Wednesday, October 31, 2012

Why I'm somewhat apprehensive about Apple's reshuffle


Though I'm not as pessimistic about the Apple executive shuffle as the markets and Joy Of Tech, I'm apprehensive regarding the future of Apple's products.

Jony Ive is a great industrial designer, but Human-Computer Interaction is not Industrial Design. And some of the design decisions in recent hardware (meaning Ive's decisions) seem to ignore realities on the field. Take the latest iMac.

The new iMac doesn't have an optical drive; some pundits (and, I think, Phil Schiller on the Apple event) say that's a normal evolution. After all there aren't floppy disks on computers any longer and Apple was the first to drop them. And look how pretty the tapered edges of the iMac are.

Floppy disks existed as part of a computer-only ecosystem. CDs, DVDs, and BluRay Discs are part of a much larger ecosystem, which includes dedicated players and big screen TVs, production and distribution chains for content, and a back catalog and personal inventory for which downloads are not a complete alternative. (Some movies and music are not available as downloads and people already have large collections of DVDs and BluRay Discs.)

Using floppy disks as an example of change, implying that it is repeated with optical drives, shows a complete disregard of the larger ecosystem and willful ignorance of the difference between the earlier situation and the current situation.

For a laptop, the absence of an optical drive may be an acceptable trade-off for lower weight; for a desktop, particularly one that is a "home" desktop with a HD screen, the lack of a BluRay/DVD/CD drive is a questionable decision.

But look how pretty the tapered edges are, here in the uncluttered Apple Store retail shelves — oops, those computers will be in cluttered real world environments, where the necessary external drive (what, no BluRay drive yet, Apple?) will add even more clutter.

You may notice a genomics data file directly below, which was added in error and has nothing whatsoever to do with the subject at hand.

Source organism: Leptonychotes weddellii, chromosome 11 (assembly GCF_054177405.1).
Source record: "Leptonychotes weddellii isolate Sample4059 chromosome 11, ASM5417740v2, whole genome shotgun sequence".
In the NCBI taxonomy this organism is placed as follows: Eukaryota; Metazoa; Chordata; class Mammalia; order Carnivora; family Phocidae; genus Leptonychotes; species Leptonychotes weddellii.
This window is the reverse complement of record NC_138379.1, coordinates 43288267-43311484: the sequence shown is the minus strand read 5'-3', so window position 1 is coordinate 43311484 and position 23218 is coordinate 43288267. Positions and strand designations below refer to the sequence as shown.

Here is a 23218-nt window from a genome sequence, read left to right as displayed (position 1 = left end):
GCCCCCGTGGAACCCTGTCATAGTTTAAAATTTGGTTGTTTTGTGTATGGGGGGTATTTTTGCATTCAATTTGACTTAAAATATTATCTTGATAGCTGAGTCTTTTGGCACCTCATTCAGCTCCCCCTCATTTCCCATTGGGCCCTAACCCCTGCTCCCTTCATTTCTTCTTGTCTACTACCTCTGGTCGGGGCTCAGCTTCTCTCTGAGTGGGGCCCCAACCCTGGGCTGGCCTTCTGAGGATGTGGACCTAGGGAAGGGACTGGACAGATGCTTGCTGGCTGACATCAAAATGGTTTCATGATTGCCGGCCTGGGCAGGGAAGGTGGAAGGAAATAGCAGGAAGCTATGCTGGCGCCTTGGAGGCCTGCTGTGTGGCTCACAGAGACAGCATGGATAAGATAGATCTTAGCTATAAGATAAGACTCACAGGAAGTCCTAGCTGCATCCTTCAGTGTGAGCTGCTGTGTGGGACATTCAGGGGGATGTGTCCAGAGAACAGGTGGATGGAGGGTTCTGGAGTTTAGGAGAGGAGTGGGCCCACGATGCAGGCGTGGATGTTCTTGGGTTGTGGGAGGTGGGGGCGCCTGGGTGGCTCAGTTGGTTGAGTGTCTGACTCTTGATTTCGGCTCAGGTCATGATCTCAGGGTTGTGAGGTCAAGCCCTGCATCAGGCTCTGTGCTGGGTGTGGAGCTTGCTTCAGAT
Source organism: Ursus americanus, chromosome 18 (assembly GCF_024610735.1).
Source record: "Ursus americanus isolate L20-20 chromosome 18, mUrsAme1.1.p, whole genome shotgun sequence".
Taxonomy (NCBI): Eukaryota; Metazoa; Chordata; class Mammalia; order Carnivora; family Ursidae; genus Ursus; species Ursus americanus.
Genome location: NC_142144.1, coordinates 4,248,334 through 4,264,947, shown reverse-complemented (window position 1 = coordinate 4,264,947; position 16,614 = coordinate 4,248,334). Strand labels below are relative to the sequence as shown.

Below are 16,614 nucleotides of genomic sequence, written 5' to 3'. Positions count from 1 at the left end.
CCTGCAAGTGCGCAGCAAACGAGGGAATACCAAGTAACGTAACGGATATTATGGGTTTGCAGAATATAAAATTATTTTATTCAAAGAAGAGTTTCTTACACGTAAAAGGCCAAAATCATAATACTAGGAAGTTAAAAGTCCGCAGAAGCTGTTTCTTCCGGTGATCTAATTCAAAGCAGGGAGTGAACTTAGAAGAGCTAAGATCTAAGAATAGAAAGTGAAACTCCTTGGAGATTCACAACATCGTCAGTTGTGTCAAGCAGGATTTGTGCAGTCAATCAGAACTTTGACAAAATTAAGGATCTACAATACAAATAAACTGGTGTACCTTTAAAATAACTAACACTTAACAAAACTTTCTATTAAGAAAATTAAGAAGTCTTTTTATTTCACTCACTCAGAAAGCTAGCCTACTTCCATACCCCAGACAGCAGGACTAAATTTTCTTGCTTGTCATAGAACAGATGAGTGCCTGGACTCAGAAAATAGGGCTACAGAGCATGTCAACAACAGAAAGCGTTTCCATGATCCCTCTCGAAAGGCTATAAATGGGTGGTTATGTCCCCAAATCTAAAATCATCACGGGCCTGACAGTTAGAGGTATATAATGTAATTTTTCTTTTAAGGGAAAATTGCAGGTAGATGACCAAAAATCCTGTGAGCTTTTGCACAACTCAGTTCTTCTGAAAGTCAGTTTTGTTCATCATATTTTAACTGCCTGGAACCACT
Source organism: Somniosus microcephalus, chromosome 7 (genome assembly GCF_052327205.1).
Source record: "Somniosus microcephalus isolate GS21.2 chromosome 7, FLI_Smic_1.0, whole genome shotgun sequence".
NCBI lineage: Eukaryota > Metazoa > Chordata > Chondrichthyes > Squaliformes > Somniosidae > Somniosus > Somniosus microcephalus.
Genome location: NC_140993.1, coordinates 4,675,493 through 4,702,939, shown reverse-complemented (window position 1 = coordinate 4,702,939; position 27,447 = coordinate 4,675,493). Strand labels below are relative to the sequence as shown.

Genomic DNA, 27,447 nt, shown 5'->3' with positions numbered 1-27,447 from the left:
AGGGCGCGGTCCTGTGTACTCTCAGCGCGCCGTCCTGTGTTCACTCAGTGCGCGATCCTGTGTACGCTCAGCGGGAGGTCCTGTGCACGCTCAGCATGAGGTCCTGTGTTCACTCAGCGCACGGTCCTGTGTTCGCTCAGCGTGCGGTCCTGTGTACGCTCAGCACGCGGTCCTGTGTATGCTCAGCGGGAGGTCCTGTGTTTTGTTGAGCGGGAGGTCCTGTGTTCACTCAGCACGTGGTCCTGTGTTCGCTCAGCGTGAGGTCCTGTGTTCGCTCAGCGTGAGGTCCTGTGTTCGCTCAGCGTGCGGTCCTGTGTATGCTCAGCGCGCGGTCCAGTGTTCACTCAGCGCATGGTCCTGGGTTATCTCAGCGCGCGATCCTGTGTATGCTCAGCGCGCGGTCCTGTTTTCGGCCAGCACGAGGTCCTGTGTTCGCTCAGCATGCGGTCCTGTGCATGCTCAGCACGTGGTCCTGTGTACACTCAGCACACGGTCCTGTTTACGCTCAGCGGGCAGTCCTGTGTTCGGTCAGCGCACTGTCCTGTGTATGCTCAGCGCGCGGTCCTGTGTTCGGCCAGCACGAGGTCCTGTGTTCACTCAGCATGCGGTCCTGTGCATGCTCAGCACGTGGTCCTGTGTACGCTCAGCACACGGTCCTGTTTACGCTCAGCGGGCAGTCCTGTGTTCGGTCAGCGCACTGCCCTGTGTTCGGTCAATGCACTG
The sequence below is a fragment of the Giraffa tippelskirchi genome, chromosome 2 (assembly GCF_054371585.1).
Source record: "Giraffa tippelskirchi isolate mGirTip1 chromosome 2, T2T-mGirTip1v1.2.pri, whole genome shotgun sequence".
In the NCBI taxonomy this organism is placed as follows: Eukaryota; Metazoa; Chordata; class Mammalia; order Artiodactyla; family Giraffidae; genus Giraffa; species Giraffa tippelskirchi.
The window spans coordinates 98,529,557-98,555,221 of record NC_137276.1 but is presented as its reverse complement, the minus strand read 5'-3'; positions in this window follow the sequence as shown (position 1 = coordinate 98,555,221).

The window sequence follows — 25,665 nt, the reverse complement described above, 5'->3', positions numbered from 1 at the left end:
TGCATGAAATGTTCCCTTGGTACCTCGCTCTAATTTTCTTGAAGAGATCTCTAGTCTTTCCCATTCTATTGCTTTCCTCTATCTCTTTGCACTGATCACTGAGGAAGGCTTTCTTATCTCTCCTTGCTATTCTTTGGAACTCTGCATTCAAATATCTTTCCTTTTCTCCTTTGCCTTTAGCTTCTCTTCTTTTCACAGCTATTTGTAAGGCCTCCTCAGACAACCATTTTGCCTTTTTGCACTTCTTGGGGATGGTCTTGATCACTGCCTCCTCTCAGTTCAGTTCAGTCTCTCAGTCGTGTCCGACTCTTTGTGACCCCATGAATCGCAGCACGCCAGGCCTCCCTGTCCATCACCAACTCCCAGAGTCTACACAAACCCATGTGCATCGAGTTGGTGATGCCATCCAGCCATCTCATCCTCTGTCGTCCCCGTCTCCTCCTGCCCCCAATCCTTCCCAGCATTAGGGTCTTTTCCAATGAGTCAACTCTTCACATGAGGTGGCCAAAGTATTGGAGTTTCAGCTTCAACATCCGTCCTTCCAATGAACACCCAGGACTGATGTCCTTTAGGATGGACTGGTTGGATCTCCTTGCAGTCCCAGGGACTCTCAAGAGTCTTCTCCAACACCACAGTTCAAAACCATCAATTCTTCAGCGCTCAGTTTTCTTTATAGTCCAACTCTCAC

But, on the empty tables and antiseptic environments of "minimalist" designers' imagined world, that tapered edge is really important.

In the rest of the world, there are scores of people who like watching really old movies (available on DVD, not as downloads or streaming — except illegally), new movies in 1080p discs with lots of special features (i.e. BluRay discs that they can buy cheaply in big box stores), or their own movies (which they already own, and could rip — in violation of the DMCA — for future perusal, as long as they want piles of external hard drives); or maybe they want to rip some music that isn't available in download format, say CDs they bought in Europe that aren't available in the US yet.

So, using a decision that is not isomorphic at all (dropping the floppy disk) as a justification, Apple ignores a big chunk of the value proposition (consumption of media that is not available via digital download) on behalf of elegance. And, perhaps some extra iTunes sales — probably too small to make a difference on the margin.

What will this type of philosophy do to software? As Donald Norman wrote in this piece, there's nothing particularly good about fetishizing simplicity. Even now, many power users of Apple products spend a lot of time developing work-arounds for Apple's unnecessary rigid limitations.

Steve Jobs's second stint at Apple had the advantage of his having failed twice before (his first stint at Apple and NeXT), which tempered him and made him aware of the power of ecosystems (not just network effects). This is a powerful learning experience for an executive. Jony Ive hasn't failed in this manner.

Yet.

Saturday, October 27, 2012

Great Science/Technology documentary - just no STEM in it please!


Since these days every communication is supposed to be a story, see if you can find the commonality among these four vignettes: